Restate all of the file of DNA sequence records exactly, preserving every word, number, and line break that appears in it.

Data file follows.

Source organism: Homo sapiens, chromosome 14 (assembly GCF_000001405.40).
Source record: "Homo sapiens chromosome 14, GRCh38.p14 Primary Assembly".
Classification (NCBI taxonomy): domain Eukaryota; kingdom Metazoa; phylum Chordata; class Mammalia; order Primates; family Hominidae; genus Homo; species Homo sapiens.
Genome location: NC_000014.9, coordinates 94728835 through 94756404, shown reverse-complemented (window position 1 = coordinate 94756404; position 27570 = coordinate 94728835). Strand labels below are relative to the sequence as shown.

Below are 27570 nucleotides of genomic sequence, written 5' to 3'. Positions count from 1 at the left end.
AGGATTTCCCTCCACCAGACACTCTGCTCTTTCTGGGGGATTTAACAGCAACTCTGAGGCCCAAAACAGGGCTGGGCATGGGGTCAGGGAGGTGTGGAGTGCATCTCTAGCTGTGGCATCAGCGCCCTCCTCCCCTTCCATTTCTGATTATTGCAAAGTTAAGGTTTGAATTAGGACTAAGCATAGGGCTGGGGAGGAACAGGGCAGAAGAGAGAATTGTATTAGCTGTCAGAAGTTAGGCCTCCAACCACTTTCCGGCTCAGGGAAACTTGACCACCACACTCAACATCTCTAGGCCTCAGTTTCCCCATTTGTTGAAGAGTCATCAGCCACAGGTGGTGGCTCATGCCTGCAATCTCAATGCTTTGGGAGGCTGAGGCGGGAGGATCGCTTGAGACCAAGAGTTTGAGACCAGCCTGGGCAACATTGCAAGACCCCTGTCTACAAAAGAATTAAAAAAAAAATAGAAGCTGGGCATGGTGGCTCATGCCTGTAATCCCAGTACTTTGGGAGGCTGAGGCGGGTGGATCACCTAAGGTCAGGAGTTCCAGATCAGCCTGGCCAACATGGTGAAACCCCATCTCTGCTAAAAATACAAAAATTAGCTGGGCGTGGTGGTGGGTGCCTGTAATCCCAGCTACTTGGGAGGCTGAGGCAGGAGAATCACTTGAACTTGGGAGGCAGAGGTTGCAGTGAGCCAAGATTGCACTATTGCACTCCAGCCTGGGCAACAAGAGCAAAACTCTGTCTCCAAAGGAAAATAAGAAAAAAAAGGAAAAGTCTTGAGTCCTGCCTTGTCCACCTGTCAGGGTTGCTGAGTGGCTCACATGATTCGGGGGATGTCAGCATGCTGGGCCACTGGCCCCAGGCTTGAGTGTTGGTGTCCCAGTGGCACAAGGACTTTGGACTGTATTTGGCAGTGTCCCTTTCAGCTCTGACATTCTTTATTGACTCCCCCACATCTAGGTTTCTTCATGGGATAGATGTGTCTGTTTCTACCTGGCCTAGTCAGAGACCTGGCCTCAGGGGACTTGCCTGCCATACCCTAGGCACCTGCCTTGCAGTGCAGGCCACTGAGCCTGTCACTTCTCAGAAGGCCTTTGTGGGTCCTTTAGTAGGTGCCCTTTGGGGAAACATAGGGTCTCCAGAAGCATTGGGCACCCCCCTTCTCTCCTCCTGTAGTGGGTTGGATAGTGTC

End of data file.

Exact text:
Source organism: Homo sapiens, chromosome 14 (assembly GCF_000001405.40).
Source record: "Homo sapiens chromosome 14, GRCh38.p14 Primary Assembly".
Classification (NCBI taxonomy): domain Eukaryota; kingdom Metazoa; phylum Chordata; class Mammalia; order Primates; family Hominidae; genus Homo; species Homo sapiens.
Genome location: NC_000014.9, coordinates 94728835 through 94756404, shown reverse-complemented (window position 1 = coordinate 94756404; position 27570 = coordinate 94728835). Strand labels below are relative to the sequence as shown.

Below are 27570 nucleotides of genomic sequence, written 5' to 3'. Positions count from 1 at the left end.
AGGATTTCCCTCCACCAGACACTCTGCTCTTTCTGGGGGATTTAACAGCAACTCTGAGGCCCAAAACAGGGCTGGGCATGGGGTCAGGGAGGTGTGGAGTGCATCTCTAGCTGTGGCATCAGCGCCCTCCTCCCCTTCCATTTCTGATTATTGCAAAGTTAAGGTTTGAATTAGGACTAAGCATAGGGCTGGGGAGGAACAGGGCAGAAGAGAGAATTGTATTAGCTGTCAGAAGTTAGGCCTCCAACCACTTTCCGGCTCAGGGAAACTTGACCACCACACTCAACATCTCTAGGCCTCAGTTTCCCCATTTGTTGAAGAGTCATCAGCCACAGGTGGTGGCTCATGCCTGCAATCTCAATGCTTTGGGAGGCTGAGGCGGGAGGATCGCTTGAGACCAAGAGTTTGAGACCAGCCTGGGCAACATTGCAAGACCCCTGTCTACAAAAGAATTAAAAAAAAAATAGAAGCTGGGCATGGTGGCTCATGCCTGTAATCCCAGTACTTTGGGAGGCTGAGGCGGGTGGATCACCTAAGGTCAGGAGTTCCAGATCAGCCTGGCCAACATGGTGAAACCCCATCTCTGCTAAAAATACAAAAATTAGCTGGGCGTGGTGGTGGGTGCCTGTAATCCCAGCTACTTGGGAGGCTGAGGCAGGAGAATCACTTGAACTTGGGAGGCAGAGGTTGCAGTGAGCCAAGATTGCACTATTGCACTCCAGCCTGGGCAACAAGAGCAAAACTCTGTCTCCAAAGGAAAATAAGAAAAAAAAGGAAAAGTCTTGAGTCCTGCCTTGTCCACCTGTCAGGGTTGCTGAGTGGCTCACATGATTCGGGGGATGTCAGCATGCTGGGCCACTGGCCCCAGGCTTGAGTGTTGGTGTCCCAGTGGCACAAGGACTTTGGACTGTATTTGGCAGTGTCCCTTTCAGCTCTGACATTCTTTATTGACTCCCCCACATCTAGGTTTCTTCATGGGATAGATGTGTCTGTTTCTACCTGGCCTAGTCAGAGACCTGGCCTCAGGGGACTTGCCTGCCATACCCTAGGCACCTGCCTTGCAGTGCAGGCCACTGAGCCTGTCACTTCTCAGAAGGCCTTTGTGGGTCCTTTAGTAGGTGCCCTTTGGGGAAACATAGGGTCTCCAGAAGCATTGGGCACCCCCCTTCTCTCCTCCTGTAGTGGGTTGGATAGTGTC